POLICE SHOCK: Cambs Police underspend by £3.3 million
PUBLISHED: 10:43 17 June 2008 | UPDATED: 08:30 02 June 2010
By JOHN ELWORTHY CASH strapped Cambs Police – fighting to get more Government money to cope with problems posed by an influx of migrant workers- disclosed today it had underspent by £3.3 million last year. The force attributed some of the biggest savings
By JOHN ELWORTHY
CASH strapped Cambs Police - fighting to get more Government money to cope with problems posed by an influx of migrant workers- disclosed today it had underspent by £3.3 million last year.
The force attributed some of the biggest savings to officers leaving Cambridgeshire faster than they could be replaced and a £300,000 bonus achieved by not having to back date the police pay review.
Chief Constable Julie Spence revealed that pay budgets for 2007/08 were based on a force of 1,401 but actual strength for the year "fell significantly short of establishment" giving rise to a £2.2 million underspend
"The Home Secretary's decision not to backdate the police officer pay rise to September 1, 2007, which represents a budget saving of some £300,000, has also contributed to the underspend," said Mrs Spence.
A freeze on recruiting at the beginning of the last financial year had also delayed recruiting - and funding - 16 new officers, says a report to the Cambridgeshire Police Authority.
New figures released by the authority show the force underspent last year by nearly 3 per cent of its annual budget.
"One of the principal reasons for the underlying underspend is the shortfall in police officer strength against establishment," said Mrs Spence.
This had a consequential effect on pensions, support and supplies spending, partly offset by overspending on police overtime.
In a report to Thursday's finance and general purposes committee she said that at the start of the financial year a decision was taken to suspend an intake of 16 recruits to ensure the budget was not overspent.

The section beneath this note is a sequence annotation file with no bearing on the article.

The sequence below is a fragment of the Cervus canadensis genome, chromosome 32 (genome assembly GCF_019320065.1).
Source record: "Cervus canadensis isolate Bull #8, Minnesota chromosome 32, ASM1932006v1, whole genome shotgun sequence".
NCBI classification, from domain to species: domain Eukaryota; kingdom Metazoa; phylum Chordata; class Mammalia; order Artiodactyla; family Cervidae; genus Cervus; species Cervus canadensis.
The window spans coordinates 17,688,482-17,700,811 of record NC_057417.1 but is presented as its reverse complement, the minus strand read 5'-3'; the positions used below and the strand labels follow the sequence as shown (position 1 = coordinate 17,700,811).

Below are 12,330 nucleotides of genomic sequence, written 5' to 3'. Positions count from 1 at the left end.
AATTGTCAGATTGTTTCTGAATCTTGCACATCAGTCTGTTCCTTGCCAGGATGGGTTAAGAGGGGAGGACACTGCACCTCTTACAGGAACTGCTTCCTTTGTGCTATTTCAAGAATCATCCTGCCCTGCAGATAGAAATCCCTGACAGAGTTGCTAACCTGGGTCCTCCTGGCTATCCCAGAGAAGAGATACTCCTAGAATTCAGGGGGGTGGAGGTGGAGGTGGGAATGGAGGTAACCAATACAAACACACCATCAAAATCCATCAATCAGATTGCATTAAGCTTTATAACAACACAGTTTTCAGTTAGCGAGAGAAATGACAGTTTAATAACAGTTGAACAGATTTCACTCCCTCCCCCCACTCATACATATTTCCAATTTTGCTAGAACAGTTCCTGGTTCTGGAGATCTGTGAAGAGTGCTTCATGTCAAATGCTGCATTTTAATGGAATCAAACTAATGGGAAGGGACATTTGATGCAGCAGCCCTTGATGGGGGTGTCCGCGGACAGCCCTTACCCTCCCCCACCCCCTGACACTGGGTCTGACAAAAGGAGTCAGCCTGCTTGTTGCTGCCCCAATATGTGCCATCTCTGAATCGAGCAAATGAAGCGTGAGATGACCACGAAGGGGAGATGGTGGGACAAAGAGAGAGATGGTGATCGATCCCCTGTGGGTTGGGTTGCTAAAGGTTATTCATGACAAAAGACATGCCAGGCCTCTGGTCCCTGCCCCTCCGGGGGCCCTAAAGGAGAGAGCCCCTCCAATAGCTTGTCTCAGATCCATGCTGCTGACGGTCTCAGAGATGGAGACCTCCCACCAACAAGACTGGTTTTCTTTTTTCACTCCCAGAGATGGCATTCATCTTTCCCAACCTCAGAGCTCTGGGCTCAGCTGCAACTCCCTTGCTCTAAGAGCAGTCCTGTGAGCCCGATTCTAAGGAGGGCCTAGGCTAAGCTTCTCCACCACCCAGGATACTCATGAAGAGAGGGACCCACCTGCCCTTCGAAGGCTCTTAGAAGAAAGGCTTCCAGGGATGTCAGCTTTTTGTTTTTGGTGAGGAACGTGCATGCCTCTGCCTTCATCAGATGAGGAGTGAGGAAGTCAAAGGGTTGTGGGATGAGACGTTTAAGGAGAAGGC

"However during the year some 106 police officers left Cambridgeshire for a variety of reasons, including transfers to other areas (51) and retirements (35). As all forces are now responsible for training their own officers, it was not possible to adjust the intake of new recruits as quickly as we would have liked."
She said a downturn in unplanned major operations had also been a major factor affecting spending and "while this is obviously a good thing for Cambridgeshire it has seen reductions in spending in the investigations directorate across a range of budgets, including operational consultants."
Other savings noted during the year included having only three officers retire on ill health grounds- less than expected- and a new way of dealing with identity parades had also shaved £106,000 off planned expenditure.
Employing multi lingual support officers had also reduced the expected sum spent on interpreters and there was a bonus, too, from mobile phone masts.
"A favourable variance of £697,000 is reported which is attributable to rental income from mobile phone mast sites due in preceding years but identified and invoiced in this," said the chief constable.
Mrs Spence said the authority had looked at all areas of spending- and had even saved money on police officers' clothing.
"We have moved from a policy of three shirts per year for all officers to replacement when needed," she said.
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